7. If you have cold or flu-like symptoms, stay home and avoid contact as much as possible with others.
Be courteous to others by keeping your potentially viral, bacterial, and fungal infections to yourself. Remember that even if you may be taking medication to alleviate symptoms or help your body combat an infectious agent, you are contagious for as long as your body needs to eradicate the virus.
8. Keep your hands away from your face and wash your hands frequently.
Specifically, keep your hands away from your eyes, nose, and mouth to avoid transferring a virus from your hands to an orifice in your body through which the virus can enter or leave. Wash your hands frequently, especially if you are out and about or share a space with others and are frequently touching surfaces that are likely to be covered with germs.
Between hand-washings, spray your hands with lavender, citrus, or peppermint essential oil. These essential oils are effective hand sanitizers and mood boosters.
What about wearing a face mask?: The U.S. Centers for Disease Control and Prevention (CDC) and World Health Organization (WHO) do not recommend face masks for anyone other than medical personnel caring for those with known infection. If a face mask will help to alleviate concern, the N95 respirator mask is the one to wear.
The biggest benefit of wearing a face mask is that it discourages you from touching your face. Keep your hands away from your face, keep your distance from sick people, and have everyone sneeze into tissues and discard them properly, and you will probably be as safe as if you were all wearing face masks.
9. Clean and disinfect surfaces that may contain germs.
Use an environmentally friendly cleaning solution that cleans and disinfects to reduce or eliminate viruses, bacteria, and germs that may have been transferred from infected individuals. Wear rubber gloves and wash them with soap and water when you’re done.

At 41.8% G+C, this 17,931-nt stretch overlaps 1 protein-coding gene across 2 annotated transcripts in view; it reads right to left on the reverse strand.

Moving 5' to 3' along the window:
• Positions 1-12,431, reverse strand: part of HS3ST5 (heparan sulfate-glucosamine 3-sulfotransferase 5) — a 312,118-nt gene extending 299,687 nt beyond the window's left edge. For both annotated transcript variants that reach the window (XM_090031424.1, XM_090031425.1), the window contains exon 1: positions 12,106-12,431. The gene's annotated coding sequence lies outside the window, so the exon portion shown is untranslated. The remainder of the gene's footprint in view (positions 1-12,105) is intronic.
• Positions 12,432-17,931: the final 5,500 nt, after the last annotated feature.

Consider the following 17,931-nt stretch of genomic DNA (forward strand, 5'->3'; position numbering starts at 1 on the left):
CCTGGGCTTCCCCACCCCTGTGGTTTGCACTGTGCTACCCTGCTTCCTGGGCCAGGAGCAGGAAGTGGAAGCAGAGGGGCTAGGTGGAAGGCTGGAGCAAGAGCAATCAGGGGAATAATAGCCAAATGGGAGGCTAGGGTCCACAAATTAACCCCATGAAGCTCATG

Getting enough restful sleep enables your body to detox and restore optimal function. If daylight saving time (coming this Sunday!) throws your sleep routine off kilter, prepare in advance:
- Avoid coffee and alcohol four to six hours before bedtime.
- Don’t take long naps.
- Maintain a schedule for eating, socializing, exercising, and sleeping, or at least try to go to bed at the same time each night and wake the same time each morning.
- Go to bed 15 to 30 minutes early in the days leading up to daylight saving time, and one hour early the night before, to give your body time to adjust to the hour you are about to lose.
Keep in mind that your body has an incredibly effective immune system for attacking, destroying, and eliminating all sorts of pathogens — viruses, bacteria, fungi, and parasites. We are constantly exposed to these pathogens and rarely become seriously ill from them thanks mostly to our immune system. Maintain your health, follow a few simple precautions, and don’t buy into the fear the media is selling.
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Disclaimer: The information in this blog post about Coronavirus is provided for general informational purposes only and may not reflect current medical thinking or practices. No information contained in this post should be construed as medical advice from the medical staff at Restoration Healthcare, Inc., nor is this post intended to be a substitute for medical counsel on any subject matter. No reader of this post should act or refrain from acting on the basis of any information included in, or accessible through, this post without seeking the appropriate medical advice on the particular facts and circumstances at issue from a licensed medical professional in the recipient’s state, country or other appropriate licensing jurisdiction.